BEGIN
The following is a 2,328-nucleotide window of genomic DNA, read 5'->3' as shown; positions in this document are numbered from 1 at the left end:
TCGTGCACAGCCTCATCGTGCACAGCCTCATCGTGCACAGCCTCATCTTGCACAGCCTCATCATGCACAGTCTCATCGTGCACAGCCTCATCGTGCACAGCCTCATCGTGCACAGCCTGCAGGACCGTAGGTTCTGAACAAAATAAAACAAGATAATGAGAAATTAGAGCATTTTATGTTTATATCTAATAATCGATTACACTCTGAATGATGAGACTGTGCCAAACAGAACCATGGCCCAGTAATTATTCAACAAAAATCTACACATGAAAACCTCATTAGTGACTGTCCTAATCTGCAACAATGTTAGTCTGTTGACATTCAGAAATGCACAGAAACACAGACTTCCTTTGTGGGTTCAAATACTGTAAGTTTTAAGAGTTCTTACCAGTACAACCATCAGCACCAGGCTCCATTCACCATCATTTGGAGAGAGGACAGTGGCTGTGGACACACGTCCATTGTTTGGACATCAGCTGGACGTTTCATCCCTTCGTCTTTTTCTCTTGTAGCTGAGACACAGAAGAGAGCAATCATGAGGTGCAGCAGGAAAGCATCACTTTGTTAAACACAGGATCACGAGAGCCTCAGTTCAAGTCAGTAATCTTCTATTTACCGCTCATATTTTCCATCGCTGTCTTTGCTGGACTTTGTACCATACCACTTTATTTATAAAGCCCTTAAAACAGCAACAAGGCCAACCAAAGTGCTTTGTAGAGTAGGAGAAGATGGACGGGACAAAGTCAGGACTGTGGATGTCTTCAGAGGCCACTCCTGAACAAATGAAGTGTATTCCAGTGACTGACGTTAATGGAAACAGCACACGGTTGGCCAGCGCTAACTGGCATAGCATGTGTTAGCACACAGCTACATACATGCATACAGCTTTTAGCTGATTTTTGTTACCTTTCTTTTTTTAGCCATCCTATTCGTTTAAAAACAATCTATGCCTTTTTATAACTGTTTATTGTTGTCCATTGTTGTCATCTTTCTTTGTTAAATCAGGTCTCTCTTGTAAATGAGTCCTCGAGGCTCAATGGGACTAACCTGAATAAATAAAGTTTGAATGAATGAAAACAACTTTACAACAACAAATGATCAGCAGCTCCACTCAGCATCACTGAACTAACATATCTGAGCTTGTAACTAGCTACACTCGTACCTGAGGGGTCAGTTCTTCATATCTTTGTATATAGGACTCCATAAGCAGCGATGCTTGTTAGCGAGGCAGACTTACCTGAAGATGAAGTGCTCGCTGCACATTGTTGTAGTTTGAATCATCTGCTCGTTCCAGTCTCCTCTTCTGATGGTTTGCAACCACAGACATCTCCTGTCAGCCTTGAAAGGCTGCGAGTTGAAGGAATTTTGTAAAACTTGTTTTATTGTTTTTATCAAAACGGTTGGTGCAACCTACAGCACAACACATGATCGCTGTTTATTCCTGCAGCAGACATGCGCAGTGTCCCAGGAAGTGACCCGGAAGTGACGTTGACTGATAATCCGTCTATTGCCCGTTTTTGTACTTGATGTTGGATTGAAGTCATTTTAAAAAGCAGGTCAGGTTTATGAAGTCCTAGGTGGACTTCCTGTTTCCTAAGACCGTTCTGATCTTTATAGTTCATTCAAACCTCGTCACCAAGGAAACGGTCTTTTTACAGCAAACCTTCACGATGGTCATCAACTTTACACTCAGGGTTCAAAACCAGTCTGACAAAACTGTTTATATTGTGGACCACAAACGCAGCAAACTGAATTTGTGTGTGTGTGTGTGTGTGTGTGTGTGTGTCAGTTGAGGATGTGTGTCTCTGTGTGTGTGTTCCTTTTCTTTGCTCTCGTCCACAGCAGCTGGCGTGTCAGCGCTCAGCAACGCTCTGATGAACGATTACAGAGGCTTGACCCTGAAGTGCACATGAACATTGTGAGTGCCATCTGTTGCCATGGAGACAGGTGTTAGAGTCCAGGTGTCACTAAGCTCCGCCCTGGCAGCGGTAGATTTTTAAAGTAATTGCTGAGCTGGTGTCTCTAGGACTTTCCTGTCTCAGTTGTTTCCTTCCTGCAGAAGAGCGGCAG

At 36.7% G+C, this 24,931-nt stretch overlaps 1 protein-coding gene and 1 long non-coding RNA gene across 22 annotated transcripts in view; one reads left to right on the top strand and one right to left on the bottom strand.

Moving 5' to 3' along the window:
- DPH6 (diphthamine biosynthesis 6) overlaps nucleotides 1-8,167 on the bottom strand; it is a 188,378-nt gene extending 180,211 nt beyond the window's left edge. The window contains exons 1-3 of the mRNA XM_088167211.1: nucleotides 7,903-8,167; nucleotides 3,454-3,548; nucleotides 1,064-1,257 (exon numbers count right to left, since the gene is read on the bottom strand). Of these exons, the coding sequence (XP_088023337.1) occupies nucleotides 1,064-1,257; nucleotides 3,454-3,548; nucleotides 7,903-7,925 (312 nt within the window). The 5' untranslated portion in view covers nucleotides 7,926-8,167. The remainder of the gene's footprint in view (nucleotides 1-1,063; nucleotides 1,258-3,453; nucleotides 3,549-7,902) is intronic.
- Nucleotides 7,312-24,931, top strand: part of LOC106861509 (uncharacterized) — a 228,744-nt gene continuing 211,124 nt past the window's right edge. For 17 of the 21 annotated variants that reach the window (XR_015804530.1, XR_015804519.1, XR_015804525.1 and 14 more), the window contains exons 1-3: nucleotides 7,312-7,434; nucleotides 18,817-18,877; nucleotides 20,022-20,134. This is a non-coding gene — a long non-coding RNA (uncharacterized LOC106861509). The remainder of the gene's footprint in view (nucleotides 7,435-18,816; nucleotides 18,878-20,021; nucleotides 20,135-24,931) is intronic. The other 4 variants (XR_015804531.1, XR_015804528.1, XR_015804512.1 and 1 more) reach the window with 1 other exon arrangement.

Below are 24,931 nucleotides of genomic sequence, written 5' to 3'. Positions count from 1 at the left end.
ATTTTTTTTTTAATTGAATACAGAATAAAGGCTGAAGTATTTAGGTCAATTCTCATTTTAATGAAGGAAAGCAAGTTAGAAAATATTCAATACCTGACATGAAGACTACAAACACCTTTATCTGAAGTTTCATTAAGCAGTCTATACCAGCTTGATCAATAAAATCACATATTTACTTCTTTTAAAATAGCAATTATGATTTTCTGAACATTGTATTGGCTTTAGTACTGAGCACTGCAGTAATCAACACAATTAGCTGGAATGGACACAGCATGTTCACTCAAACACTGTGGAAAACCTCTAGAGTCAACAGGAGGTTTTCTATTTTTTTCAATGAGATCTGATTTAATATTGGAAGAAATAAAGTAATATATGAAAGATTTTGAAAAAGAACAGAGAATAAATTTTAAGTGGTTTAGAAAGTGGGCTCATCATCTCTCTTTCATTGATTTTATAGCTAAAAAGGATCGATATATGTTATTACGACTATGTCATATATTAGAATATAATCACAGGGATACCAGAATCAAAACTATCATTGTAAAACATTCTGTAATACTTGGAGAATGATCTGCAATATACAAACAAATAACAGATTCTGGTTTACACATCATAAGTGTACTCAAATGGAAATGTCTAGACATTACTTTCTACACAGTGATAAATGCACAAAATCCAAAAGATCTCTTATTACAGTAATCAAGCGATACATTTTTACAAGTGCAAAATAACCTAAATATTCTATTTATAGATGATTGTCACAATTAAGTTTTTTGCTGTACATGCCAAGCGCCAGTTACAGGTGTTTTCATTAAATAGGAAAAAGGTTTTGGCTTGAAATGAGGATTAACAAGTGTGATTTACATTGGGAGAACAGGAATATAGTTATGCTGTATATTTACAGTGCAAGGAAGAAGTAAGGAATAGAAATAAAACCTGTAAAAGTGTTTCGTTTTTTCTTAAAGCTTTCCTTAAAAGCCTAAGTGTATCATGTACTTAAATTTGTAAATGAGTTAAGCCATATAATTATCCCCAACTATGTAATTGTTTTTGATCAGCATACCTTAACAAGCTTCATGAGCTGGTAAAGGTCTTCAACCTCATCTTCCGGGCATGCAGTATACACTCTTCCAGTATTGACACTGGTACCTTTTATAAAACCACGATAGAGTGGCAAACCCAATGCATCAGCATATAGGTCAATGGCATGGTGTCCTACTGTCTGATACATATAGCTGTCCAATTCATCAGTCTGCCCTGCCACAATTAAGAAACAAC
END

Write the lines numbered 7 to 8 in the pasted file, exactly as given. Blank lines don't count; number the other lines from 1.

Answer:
Below are 24,931 nucleotides of genomic sequence, written 5' to 3'. Positions count from 1 at the left end.
ATTTTTTTTTTAATTGAATACAGAATAAAGGCTGAAGTATTTAGGTCAATTCTCATTTTAATGAAGGAAAGCAAGTTAGAAAATATTCAATACCTGACATGAAGACTACAAACACCTTTATCTGAAGTTTCATTAAGCAGTCTATACCAGCTTGATCAATAAAATCACATATTTACTTCTTTTAAAATAGCAATTATGATTTTCTGAACATTGTATTGGCTTTAGTACTGAGCACTGCAGTAATCAACACAATTAGCTGGAATGGACACAGCATGTTCACTCAAACACTGTGGAAAACCTCTAGAGTCAACAGGAGGTTTTCTATTTTTTTCAATGAGATCTGATTTAATATTGGAAGAAATAAAGTAATATATGAAAGATTTTGAAAAAGAACAGAGAATAAATTTTAAGTGGTTTAGAAAGTGGGCTCATCATCTCTCTTTCATTGATTTTATAGCTAAAAAGGATCGATATATGTTATTACGACTATGTCATATATTAGAATATAATCACAGGGATACCAGAATCAAAACTATCATTGTAAAACATTCTGTAATACTTGGAGAATGATCTGCAATATACAAACAAATAACAGATTCTGGTTTACACATCATAAGTGTACTCAAATGGAAATGTCTAGACATTACTTTCTACACAGTGATAAATGCACAAAATCCAAAAGATCTCTTATTACAGTAATCAAGCGATACATTTTTACAAGTGCAAAATAACCTAAATATTCTATTTATAGATGATTGTCACAATTAAGTTTTTTGCTGTACATGCCAAGCGCCAGTTACAGGTGTTTTCATTAAATAGGAAAAAGGTTTTGGCTTGAAATGAGGATTAACAAGTGTGATTTACATTGGGAGAACAGGAATATAGTTATGCTGTATATTTACAGTGCAAGGAAGAAGTAAGGAATAGAAATAAAACCTGTAAAAGTGTTTCGTTTTTTCTTAAAGCTTTCCTTAAAAGCCTAAGTGTATCATGTACTTAAATTTGTAAATGAGTTAAGCCATATAATTATCCCCAACTATGTAATTGTTTTTGATCAGCATACCTTAACAAGCTTCATGAGCTGGTAAAGGTCTTCAACCTCATCTTCCGGGCATGCAGTATACACTCTTCCAGTATTGACACTGGTACCTTTTATAAAACCACGATAGAGTGGCAAACCCAATGCATCAGCATATAGGTCAATGGCATGGTGTCCTACTGTCTGATACATATAGCTGTCCAATTCATCAGTCTGCCCTGCCACAATTAAGAAACAAC